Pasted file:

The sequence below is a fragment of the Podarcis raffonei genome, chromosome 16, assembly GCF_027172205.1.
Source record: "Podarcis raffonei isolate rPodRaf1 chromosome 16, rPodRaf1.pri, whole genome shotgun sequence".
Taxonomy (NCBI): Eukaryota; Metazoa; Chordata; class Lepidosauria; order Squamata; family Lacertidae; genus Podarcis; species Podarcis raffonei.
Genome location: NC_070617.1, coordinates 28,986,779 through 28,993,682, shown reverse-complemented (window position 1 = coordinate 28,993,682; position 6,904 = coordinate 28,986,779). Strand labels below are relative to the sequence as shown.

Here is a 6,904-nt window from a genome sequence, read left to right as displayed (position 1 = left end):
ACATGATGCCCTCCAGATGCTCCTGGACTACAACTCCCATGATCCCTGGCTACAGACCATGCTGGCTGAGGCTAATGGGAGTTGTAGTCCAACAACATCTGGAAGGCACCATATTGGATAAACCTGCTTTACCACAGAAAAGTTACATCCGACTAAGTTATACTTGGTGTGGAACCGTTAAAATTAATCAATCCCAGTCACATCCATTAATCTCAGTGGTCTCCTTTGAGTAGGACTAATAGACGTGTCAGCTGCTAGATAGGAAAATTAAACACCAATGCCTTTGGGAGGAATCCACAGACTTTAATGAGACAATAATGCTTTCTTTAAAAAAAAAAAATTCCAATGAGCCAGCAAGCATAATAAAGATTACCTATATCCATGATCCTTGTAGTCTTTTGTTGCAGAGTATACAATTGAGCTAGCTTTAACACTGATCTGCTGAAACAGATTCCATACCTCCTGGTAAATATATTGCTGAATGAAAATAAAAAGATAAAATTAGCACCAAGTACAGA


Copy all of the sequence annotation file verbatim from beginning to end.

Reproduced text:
The sequence below is a fragment of the Podarcis raffonei genome, chromosome 16, assembly GCF_027172205.1.
Source record: "Podarcis raffonei isolate rPodRaf1 chromosome 16, rPodRaf1.pri, whole genome shotgun sequence".
Taxonomy (NCBI): Eukaryota; Metazoa; Chordata; class Lepidosauria; order Squamata; family Lacertidae; genus Podarcis; species Podarcis raffonei.
Genome location: NC_070617.1, coordinates 28,986,779 through 28,993,682, shown reverse-complemented (window position 1 = coordinate 28,993,682; position 6,904 = coordinate 28,986,779). Strand labels below are relative to the sequence as shown.

Here is a 6,904-nt window from a genome sequence, read left to right as displayed (position 1 = left end):
ACATGATGCCCTCCAGATGCTCCTGGACTACAACTCCCATGATCCCTGGCTACAGACCATGCTGGCTGAGGCTAATGGGAGTTGTAGTCCAACAACATCTGGAAGGCACCATATTGGATAAACCTGCTTTACCACAGAAAAGTTACATCCGACTAAGTTATACTTGGTGTGGAACCGTTAAAATTAATCAATCCCAGTCACATCCATTAATCTCAGTGGTCTCCTTTGAGTAGGACTAATAGACGTGTCAGCTGCTAGATAGGAAAATTAAACACCAATGCCTTTGGGAGGAATCCACAGACTTTAATGAGACAATAATGCTTTCTTTAAAAAAAAAAAATTCCAATGAGCCAGCAAGCATAATAAAGATTACCTATATCCATGATCCTTGTAGTCTTTTGTTGCAGAGTATACAATTGAGCTAGCTTTAACACTGATCTGCTGAAACAGATTCCATACCTCCTGGTAAATATATTGCTGAATGAAAATAAAAAGATAAAATTAGCACCAAGTACAGA